AAPI Month The War on Asian Ownership2

Recent proposals in some US states to limit Asian citizens' ability to own land have sparked discussions and criticisms of their discriminatory nature. The Texas proposal, in particular, seeks to prohibit citizens of countries such as China, Iran, North Korea, and Russia from owning any land. The legislation would also seemingly extend to legal immigrants living in the United States.

In Virginia, Gov. Glenn Youngkin is expected to sign legislation to ban citizens of countries the State Department has designated as “foreign adversaries” from owning agricultural land. Companies with deep ties to those countries would also be affected. Those countries currently include China, Russia, North Korea and Iran. There are similar proposals in Montana, Wyoming and North Dakota. Foreign owners control a fraction of US farmland, according to the Congressional Research Service.

In Texas, a much broader proposal names those countries and bans citizens of them from owning any land whatsoever. The ban would presumably extend to legal immigrants living in the US. That bill is still working its way through the legislature but has the support of Gov. Greg Abbott.

The proposed bills have raised concerns among civil rights organizations and the Asian American community due to its similarity to Alien Land Laws passed between the 1880s and 1920s. These laws targeted Asian immigrants by prohibiting them from owning land in certain states. The California Alien Land Law was eventually overturned by the Supreme Court in 1952 for violating the 14th Amendment.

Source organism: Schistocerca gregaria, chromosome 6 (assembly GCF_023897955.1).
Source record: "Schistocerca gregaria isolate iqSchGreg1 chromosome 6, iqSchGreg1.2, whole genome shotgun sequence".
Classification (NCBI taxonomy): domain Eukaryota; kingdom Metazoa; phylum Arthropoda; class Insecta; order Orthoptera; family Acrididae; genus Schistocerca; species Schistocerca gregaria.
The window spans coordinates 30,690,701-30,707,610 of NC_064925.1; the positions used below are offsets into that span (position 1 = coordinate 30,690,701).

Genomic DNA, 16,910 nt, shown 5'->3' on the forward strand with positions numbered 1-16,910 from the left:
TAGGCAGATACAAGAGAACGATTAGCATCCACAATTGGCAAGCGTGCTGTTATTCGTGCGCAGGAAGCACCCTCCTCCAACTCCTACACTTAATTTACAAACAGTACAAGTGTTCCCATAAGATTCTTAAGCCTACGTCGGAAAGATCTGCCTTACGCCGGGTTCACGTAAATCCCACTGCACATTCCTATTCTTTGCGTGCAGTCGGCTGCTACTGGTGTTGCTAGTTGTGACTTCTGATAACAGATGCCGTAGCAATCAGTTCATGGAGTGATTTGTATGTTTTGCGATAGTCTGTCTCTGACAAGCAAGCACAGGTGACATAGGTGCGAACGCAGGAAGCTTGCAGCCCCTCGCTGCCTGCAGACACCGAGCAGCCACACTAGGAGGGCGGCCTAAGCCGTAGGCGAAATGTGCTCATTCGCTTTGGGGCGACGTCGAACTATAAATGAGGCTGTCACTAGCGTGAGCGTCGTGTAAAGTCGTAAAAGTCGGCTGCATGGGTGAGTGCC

Critics argue that these new proposals are not only discriminatory but also counterproductive. They point out that the real estate market is global and that foreign investment contributes significantly to the US economy. A ban on land ownership could discourage foreign investment and harm the economy in the long run.

Moreover, the proposals may affect innocent parties who have no ties to foreign adversaries. For instance, a Chinese-American or an immigrant from Iran who has lived in the United States for decades would potentially be affected by the ban despite having no connections to the Chinese or Iranian government. Such a ban would lead to unnecessary hardships for innocent individuals who have made America their home.

Additionally, some experts argue that the proposals could be unconstitutional. The proposed bans on land ownership could violate the 14th Amendment of the US Constitution, which guarantees equal protection under the law. The proposals may also violate international law, which recognizes the right of individuals to acquire property without discrimination.

In conclusion, the recent proposals to limit Asian citizens' ability to own land are reminiscent of discriminatory laws of the past. Critics argue that these proposals are counterproductive, unconstitutional, and harmful to the US economy. Instead of limiting ownership based on ethnicity or nationality, policymakers and lawmakers should focus on addressing the root causes of any potential threats to national security or economic stability.


Find out how you can celebrate Asian American Pacific Islander (AAPI) Heritage Month. Asian Real Estate Association of America (AREAA) is an organization dedicated to promoting homeownership opportunities for Asian Americans and Pacific Islanders. Visit https://areaa.org/northernnewjersey for more information.